August 29, 2010

OK …now what? – Steven Cuffle

Posted in Uncategorized at 12:00 am by kdkelly

I have never won the Stanley Cup, the Super Bowl or the World Series, but I imagine that the feelings of joy and accomplishment are second to none so far as athletics is concerned. It would be great to be called the world champion of something, but I’ve always wondered what goes through an athlete’s mind a few weeks after they’ve won the championship and they get over the initial jubilation of success. After you’ve proven that you’re the best, what is there left to do? Where do you go from there? I have a pretty good idea of what I would be thinking: “Okay…now what?” The only answer that I can think of, from an athletic perspective, is to get better. I would want to become so great that every year afterward I was the champion again. Otherwise, what’s the point of playing?

From a spiritual perspective, a Christian is someone who has won the greatest victory in the world. When someone chooses to be baptized into Jesus Christ, they have overcome sin and death by being connected with Jesus’ resurrection. If God raised Jesus from the dead, then surely he is powerful enough to change my body to be like his body, to clothe what is mortal with immortality and to swallow up my death with an everlasting life.

When I arose from the waters of baptism, I knew that my sins had been washed away, I knew that I had been made a new creature through the powerful working of God, that I had been added to the body of Christ and I knew that I would be saved on the last day by the grace of God which I accessed through my faith. I had won the victory and Satan had been defeated. Okay…now what?

After I was baptized, I had loving Christians who were ready and willing to help me realize there is more to Christianity than getting dunked in a baptistery. As great and as wonderful as that decision was, that wasn’t the last decision I needed to make—it was the first decision. Baptism is not the ending point of a journey, it is the very beginning. Just like a world champion athlete looks forward to becoming  even better, so too must a Christian set their sight on a goal greater than what they have already achieved; we cannot be satisfied with past decisions of faith, but we must press on toward the goal, toward the upward call of Christ Jesus.

We have a great reason to rejoice before God with the baptism of three people into Christ! They are our new brothers and sisters, and angels in heaven are rejoicing with us because of their decision! They have a new Lord and Savior, and have been remade in the image of Christ in order to glorify God through good works. They have made the first step in transforming their lives, renewing their minds and making their lives living sacrifices to our God and Father. Our obligation to them as their new family is to help them grown in the grace and knowledge of our Lord and Savior Jesus Christ, which, by the way, is the same thing that we owe, and have owed, to each other all along.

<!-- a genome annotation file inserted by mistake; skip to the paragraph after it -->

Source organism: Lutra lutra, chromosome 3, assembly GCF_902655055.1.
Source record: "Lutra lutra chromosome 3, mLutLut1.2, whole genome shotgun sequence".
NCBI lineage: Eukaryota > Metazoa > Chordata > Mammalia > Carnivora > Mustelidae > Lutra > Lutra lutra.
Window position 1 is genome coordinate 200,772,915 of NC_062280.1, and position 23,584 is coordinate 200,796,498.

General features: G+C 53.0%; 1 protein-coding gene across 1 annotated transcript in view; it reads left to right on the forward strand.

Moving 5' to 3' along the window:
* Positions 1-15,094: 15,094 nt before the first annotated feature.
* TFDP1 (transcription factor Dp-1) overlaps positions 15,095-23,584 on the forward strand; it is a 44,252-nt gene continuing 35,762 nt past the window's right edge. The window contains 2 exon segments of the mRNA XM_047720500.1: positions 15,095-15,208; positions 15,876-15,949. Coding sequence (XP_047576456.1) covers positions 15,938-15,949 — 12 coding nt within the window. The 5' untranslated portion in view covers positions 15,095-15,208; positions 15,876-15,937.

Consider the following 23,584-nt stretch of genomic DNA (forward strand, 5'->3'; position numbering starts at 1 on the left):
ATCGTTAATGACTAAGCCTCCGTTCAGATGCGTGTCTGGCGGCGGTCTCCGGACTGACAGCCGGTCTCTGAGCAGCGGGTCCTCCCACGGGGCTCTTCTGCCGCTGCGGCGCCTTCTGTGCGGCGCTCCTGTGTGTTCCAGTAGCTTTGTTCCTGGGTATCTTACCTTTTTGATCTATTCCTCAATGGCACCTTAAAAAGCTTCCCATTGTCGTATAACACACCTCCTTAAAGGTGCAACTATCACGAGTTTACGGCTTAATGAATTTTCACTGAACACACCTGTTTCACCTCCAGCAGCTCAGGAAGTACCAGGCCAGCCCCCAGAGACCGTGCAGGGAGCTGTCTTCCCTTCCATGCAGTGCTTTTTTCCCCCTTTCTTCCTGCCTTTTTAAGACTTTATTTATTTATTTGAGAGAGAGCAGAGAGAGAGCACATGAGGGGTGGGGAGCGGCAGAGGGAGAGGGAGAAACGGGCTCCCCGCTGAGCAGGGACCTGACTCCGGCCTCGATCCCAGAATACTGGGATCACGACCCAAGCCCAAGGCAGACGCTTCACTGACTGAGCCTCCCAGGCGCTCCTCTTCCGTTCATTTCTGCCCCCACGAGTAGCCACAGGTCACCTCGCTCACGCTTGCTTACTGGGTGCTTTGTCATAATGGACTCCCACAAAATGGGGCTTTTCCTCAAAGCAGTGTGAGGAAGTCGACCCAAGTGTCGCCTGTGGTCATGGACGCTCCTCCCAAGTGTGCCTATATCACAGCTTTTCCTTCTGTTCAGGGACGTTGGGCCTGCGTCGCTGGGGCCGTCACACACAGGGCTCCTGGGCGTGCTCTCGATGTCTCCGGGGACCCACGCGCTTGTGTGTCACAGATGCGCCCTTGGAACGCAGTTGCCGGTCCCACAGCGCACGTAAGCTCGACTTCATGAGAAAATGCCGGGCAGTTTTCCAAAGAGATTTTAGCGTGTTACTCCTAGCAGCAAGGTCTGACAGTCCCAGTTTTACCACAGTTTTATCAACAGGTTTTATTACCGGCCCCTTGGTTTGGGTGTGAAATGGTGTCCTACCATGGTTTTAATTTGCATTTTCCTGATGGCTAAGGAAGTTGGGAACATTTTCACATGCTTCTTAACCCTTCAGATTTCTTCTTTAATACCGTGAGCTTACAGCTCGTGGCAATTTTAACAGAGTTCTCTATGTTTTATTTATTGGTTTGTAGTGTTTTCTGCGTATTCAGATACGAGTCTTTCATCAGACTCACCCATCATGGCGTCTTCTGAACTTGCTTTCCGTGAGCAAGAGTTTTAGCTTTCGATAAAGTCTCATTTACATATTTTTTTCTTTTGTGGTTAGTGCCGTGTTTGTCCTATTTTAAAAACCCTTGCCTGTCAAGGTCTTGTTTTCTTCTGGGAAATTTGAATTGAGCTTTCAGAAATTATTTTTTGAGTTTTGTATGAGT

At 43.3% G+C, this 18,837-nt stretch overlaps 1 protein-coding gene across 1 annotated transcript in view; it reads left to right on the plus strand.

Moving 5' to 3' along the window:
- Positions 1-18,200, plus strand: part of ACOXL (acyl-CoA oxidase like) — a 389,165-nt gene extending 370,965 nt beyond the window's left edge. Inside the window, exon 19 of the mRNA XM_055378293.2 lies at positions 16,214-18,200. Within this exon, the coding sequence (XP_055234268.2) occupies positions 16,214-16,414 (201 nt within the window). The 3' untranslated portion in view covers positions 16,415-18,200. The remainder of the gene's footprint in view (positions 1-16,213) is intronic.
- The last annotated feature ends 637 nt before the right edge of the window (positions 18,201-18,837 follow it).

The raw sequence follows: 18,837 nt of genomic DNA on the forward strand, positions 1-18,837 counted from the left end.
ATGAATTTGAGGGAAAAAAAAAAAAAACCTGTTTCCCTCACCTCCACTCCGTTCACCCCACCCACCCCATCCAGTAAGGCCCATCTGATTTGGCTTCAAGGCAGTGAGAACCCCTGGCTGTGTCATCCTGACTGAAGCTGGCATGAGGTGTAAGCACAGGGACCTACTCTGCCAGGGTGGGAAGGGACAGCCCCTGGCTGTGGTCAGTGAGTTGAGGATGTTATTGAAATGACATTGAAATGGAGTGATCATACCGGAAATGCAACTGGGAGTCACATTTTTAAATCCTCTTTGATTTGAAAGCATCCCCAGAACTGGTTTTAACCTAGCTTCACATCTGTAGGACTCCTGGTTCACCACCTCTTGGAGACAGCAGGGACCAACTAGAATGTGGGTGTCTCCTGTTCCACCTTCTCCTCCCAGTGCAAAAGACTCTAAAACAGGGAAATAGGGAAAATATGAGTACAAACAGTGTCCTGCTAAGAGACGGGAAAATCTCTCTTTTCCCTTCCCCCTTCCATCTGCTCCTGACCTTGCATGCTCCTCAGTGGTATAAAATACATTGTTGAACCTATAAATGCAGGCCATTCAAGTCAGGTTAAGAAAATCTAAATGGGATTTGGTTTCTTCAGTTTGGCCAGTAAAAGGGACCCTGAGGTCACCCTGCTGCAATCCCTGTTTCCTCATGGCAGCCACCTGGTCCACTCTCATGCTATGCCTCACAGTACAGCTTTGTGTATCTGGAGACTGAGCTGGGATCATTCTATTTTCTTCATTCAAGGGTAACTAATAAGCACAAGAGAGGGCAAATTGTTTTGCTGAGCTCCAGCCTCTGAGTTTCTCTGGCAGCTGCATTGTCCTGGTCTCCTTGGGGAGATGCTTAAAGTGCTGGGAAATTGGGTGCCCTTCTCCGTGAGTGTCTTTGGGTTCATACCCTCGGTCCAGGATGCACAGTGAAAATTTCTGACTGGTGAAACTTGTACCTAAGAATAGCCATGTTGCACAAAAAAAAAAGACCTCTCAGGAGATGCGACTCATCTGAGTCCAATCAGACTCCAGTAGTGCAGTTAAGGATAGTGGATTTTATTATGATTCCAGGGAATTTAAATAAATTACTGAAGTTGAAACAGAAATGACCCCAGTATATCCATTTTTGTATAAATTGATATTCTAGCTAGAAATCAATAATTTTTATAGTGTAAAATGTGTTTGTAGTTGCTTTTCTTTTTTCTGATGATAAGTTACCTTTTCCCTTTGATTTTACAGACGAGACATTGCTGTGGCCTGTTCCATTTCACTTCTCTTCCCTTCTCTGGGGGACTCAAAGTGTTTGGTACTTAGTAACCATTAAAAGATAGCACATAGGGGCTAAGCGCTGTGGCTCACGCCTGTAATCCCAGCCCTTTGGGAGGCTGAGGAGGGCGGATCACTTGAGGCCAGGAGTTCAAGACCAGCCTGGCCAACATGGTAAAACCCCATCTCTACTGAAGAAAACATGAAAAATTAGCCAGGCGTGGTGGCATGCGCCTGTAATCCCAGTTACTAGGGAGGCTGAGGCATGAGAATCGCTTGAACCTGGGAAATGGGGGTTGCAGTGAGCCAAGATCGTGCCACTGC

What exactly does it mean to grow in the grace and knowledge of Jesus? What is it that we must learn about and do once we’ve been baptized? Those questions are answered the same way questions about baptism are answered, by looking through the New Testament and finding out what the apostles taught all Christians to do. Acts 2, a very helpful reference when studying baptism, is a great place to go for information about these questions.

In Acts 2:38, the apostle Peter teaches a group of Jews that they had to repent of their sins and be baptized in the name of (by the power or authority of) Jesus Christ. When they did these things, they would receive the remissions of their sins and the gift of the Holy Spirit. On that day, those people who heard and believed Peter were baptized. What did they do after they were baptized? That’s what the rest of the  chapter tells us, and, in doing so, it shows us exactly what we should be doing after we are baptized.

And they continued steadfastly in the apostles’ teaching and fellowship, and in breaking of bread, and in prayers … all that believed were together, and had all things common; And they were selling their possessions and belongings, and distributed the proceeds to all, as any had need. And, day by day, attending the temple together, and breaking bread in their homes, they received their food with glad and generous hearts, praising God, and having favor with all the people. And the Lord added to their number day by day those who were being saved. (Acts 2:42-47)

The first item we come across is devotion to “the Apostles’ teaching.” While there are no apostles around today, the things that they taught are recorded for us in the letters they wrote, which in turn make up the New Testament. Paul instructed early Christians to “stand firm and hold fast to the traditions” that were taught “either by [his] spoken word or by [his] letter.” (2 Thessalonians 2:15) As noted, we no longer have Paul’s spoken words, but we certainly have his letters. If we are to be devoted to the apostles’ teaching like all the new Christians in Acts 2 were, then, clearly, studying the New Testament is important to do.

When we are told to be “devoted” to these teachings, it does not mean to worship them or those who wrote them. Worship and adoration are reserved for God alone. Instead, this word means “to focus on” or “to be in continually.” Early Christians were people who looked for directions from God in every decision they made. We, likewise, should look for God’s guidance and direction in our every actions.

Adapted from the Stonegate Standard, November 2008

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